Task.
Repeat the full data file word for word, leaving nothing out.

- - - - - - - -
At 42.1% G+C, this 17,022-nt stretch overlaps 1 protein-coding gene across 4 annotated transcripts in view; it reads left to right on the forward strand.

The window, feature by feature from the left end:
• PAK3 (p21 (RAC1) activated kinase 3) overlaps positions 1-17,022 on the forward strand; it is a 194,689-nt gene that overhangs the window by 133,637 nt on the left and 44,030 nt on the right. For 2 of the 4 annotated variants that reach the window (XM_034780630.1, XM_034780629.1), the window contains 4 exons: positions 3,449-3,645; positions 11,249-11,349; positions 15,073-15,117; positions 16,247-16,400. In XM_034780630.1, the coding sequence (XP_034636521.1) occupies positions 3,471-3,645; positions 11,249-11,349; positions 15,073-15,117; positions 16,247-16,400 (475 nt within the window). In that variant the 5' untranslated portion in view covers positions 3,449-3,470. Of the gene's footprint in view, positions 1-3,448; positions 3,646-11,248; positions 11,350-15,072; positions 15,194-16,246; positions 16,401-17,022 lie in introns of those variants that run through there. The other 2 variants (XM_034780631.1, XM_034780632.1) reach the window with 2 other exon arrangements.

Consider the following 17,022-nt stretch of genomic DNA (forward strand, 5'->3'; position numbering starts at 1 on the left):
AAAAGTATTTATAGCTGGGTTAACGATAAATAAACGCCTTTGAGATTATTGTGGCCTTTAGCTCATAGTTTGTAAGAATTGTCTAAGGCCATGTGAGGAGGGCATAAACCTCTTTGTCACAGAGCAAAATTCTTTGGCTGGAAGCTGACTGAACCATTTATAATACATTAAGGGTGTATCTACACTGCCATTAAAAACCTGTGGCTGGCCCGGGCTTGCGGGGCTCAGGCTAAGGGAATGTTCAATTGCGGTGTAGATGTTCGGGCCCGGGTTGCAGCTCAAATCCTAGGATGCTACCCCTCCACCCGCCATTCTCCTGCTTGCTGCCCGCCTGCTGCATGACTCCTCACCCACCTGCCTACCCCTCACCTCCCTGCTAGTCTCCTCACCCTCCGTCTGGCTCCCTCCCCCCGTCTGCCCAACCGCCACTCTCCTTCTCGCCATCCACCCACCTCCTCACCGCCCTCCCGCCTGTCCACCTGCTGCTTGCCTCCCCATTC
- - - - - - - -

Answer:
At 42.1% G+C, this 17,022-nt stretch overlaps 1 protein-coding gene across 4 annotated transcripts in view; it reads left to right on the forward strand.

The window, feature by feature from the left end:
• PAK3 (p21 (RAC1) activated kinase 3) overlaps positions 1-17,022 on the forward strand; it is a 194,689-nt gene that overhangs the window by 133,637 nt on the left and 44,030 nt on the right. For 2 of the 4 annotated variants that reach the window (XM_034780630.1, XM_034780629.1), the window contains 4 exons: positions 3,449-3,645; positions 11,249-11,349; positions 15,073-15,117; positions 16,247-16,400. In XM_034780630.1, the coding sequence (XP_034636521.1) occupies positions 3,471-3,645; positions 11,249-11,349; positions 15,073-15,117; positions 16,247-16,400 (475 nt within the window). In that variant the 5' untranslated portion in view covers positions 3,449-3,470. Of the gene's footprint in view, positions 1-3,448; positions 3,646-11,248; positions 11,350-15,072; positions 15,194-16,246; positions 16,401-17,022 lie in introns of those variants that run through there. The other 2 variants (XM_034780631.1, XM_034780632.1) reach the window with 2 other exon arrangements.

Consider the following 17,022-nt stretch of genomic DNA (forward strand, 5'->3'; position numbering starts at 1 on the left):
AAAAGTATTTATAGCTGGGTTAACGATAAATAAACGCCTTTGAGATTATTGTGGCCTTTAGCTCATAGTTTGTAAGAATTGTCTAAGGCCATGTGAGGAGGGCATAAACCTCTTTGTCACAGAGCAAAATTCTTTGGCTGGAAGCTGACTGAACCATTTATAATACATTAAGGGTGTATCTACACTGCCATTAAAAACCTGTGGCTGGCCCGGGCTTGCGGGGCTCAGGCTAAGGGAATGTTCAATTGCGGTGTAGATGTTCGGGCCCGGGTTGCAGCTCAAATCCTAGGATGCTACCCCTCCACCCGCCATTCTCCTGCTTGCTGCCCGCCTGCTGCATGACTCCTCACCCACCTGCCTACCCCTCACCTCCCTGCTAGTCTCCTCACCCTCCGTCTGGCTCCCTCCCCCCGTCTGCCCAACCGCCACTCTCCTTCTCGCCATCCACCCACCTCCTCACCGCCCTCCCGCCTGTCCACCTGCTGCTTGCCTCCCCATTC